Last month, we wrote about a case in which the FCC fined the renter of a property after discovering an unlicensed radio transmitter, even though the renter claimed the equipment was operated by a third party. This month, the FCC again went after the renters of a property on which there was an unlicensed transmitter, issuing two $20,000 Forfeiture Orders. In this case, however, the renters left little doubt that they were directly responsible for the operation of the unlicensed radio station.

In October 2011, agents from the Miami office of the Enforcement Bureau identified the source of radio frequency transmissions on the 101.1 MHz frequency as an FM antenna mounted to a structure on a property in Florida. The signal strength exceeded that permitted for unlicensed broadcasting, and the agents later determined that no authorization had been issued for the operation of an FM broadcast station at that location. In addition, the agents were able to hear live broadcasts from the station and found that the on-air DJ was promoting the station on several web sites and Facebook pages.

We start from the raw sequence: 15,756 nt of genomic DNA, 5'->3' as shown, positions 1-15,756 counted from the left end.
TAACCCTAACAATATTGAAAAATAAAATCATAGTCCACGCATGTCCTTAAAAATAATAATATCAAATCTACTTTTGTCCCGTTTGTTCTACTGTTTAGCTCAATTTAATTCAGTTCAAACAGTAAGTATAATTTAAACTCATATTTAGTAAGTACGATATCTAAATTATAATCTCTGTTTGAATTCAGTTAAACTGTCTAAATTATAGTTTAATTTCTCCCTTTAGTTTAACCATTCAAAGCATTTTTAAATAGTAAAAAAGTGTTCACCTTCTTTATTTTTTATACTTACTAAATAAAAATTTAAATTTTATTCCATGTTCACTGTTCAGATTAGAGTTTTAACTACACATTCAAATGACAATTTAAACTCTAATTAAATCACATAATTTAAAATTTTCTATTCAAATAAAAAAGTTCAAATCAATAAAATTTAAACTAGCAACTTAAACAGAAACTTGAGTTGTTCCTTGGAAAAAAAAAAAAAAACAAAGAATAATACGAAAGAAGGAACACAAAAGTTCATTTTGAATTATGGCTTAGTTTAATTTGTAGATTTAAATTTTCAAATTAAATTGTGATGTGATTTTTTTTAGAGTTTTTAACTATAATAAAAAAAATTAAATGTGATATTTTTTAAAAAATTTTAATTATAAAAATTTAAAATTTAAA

During a subsequent February 2012 visit, the agents inspected the property and found radio transmitting equipment installed in a storage room. The property owner indicated that the space was rented by two men, and provided contact information for the renters to the agents. The agents called one of the renters, who asked the agents what would happen to the radio transmitting equipment. The renter contacted by the agents then called the other renter, who went to the station, told the agents the equipment was his, and removed the equipment from the location.

In July 2012, the FCC issued two $20,000 Notices of Apparent Liability for Forfeiture (NALs) for operating without FCC authorization – one against the renter identified as the DJ of the station, and one against the renter who admitted it was his equipment. The base forfeiture for operating without authorization is $10,000. However, the FCC determined an upward adjustment of $10,000 was warranted for each of the renters because both had previously been involved in operating an unlicensed station on a different frequency in a different part of the state, and the FCC had issued previous Notices of Unlicensed Operation to the renters for that station.

Having not heard back from the renters in response to the July NALs, the FCC followed up the NALs by issuing two $20,000 Forfeiture Orders against the renters this month.